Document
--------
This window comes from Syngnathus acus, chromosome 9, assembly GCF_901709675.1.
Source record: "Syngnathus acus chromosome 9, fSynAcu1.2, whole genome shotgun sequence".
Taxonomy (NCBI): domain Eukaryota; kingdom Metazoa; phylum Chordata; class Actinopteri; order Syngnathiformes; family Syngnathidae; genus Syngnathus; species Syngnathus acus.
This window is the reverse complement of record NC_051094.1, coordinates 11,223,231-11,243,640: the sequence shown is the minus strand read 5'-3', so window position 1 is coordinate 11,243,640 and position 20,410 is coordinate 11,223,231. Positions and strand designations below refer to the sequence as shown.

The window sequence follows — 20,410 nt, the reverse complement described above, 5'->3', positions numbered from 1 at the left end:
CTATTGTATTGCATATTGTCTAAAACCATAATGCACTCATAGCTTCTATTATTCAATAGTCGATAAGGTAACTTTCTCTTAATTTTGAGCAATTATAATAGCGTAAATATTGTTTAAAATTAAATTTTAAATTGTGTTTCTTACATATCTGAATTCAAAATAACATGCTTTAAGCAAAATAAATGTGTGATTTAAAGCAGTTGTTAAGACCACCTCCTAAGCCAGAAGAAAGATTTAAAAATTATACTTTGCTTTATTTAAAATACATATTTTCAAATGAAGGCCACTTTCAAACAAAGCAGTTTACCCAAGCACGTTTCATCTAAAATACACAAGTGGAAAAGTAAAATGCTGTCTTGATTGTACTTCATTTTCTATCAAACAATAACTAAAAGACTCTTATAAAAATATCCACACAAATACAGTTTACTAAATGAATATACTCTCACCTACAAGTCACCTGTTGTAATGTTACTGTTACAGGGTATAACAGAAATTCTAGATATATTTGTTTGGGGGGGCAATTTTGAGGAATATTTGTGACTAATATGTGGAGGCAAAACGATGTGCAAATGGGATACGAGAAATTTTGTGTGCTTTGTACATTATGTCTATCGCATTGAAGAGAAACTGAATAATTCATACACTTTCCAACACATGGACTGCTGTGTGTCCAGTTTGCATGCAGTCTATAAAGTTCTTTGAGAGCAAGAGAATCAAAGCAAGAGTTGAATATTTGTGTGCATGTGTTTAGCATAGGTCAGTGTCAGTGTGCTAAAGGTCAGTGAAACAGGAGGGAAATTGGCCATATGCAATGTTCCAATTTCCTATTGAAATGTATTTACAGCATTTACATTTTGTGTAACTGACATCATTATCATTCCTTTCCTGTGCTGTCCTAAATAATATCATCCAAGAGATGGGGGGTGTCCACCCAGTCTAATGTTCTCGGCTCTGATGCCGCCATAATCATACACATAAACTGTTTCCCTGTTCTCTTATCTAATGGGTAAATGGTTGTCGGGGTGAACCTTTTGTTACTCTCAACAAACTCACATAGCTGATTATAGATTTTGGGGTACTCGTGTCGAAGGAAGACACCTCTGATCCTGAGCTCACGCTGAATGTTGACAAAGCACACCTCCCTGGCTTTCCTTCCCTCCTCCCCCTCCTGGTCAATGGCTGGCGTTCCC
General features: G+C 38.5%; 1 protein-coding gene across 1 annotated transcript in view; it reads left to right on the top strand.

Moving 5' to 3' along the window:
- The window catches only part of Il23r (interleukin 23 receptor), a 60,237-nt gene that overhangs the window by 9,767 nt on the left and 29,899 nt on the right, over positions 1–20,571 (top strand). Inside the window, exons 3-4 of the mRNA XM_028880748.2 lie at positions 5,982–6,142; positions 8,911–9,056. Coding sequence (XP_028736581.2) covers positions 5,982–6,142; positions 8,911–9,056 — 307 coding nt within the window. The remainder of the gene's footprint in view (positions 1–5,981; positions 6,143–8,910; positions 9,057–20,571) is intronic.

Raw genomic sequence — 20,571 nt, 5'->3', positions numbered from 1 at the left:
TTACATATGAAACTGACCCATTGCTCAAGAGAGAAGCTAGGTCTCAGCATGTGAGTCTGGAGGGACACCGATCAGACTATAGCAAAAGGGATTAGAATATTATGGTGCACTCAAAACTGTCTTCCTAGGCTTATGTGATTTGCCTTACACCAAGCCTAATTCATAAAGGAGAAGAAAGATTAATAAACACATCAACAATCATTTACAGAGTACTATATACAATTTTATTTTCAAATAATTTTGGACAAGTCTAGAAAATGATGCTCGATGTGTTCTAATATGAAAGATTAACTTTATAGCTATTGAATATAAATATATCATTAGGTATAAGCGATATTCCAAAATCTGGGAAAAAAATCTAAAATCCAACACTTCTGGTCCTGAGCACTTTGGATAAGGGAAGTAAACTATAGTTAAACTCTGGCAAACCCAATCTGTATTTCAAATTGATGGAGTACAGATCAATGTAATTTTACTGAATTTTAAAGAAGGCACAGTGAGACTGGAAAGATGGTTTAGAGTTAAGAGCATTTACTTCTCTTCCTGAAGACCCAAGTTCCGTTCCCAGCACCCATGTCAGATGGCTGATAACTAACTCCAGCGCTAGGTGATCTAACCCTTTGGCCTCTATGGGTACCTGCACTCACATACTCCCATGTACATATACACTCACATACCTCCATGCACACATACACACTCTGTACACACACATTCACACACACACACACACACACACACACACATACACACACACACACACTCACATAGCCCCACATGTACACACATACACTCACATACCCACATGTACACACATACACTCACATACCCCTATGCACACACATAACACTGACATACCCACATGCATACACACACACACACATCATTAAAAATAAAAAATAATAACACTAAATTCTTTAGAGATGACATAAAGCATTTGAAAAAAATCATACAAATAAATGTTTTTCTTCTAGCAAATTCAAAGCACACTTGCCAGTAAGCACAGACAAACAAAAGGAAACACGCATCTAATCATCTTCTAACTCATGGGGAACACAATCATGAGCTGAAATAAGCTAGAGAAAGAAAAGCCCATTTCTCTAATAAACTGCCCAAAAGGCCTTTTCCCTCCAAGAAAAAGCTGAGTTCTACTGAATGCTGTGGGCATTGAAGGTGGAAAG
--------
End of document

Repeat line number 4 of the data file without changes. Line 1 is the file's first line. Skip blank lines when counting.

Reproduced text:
This window is the reverse complement of record NC_051094.1, coordinates 11,223,231-11,243,640: the sequence shown is the minus strand read 5'-3', so window position 1 is coordinate 11,243,640 and position 20,410 is coordinate 11,223,231. Positions and strand designations below refer to the sequence as shown.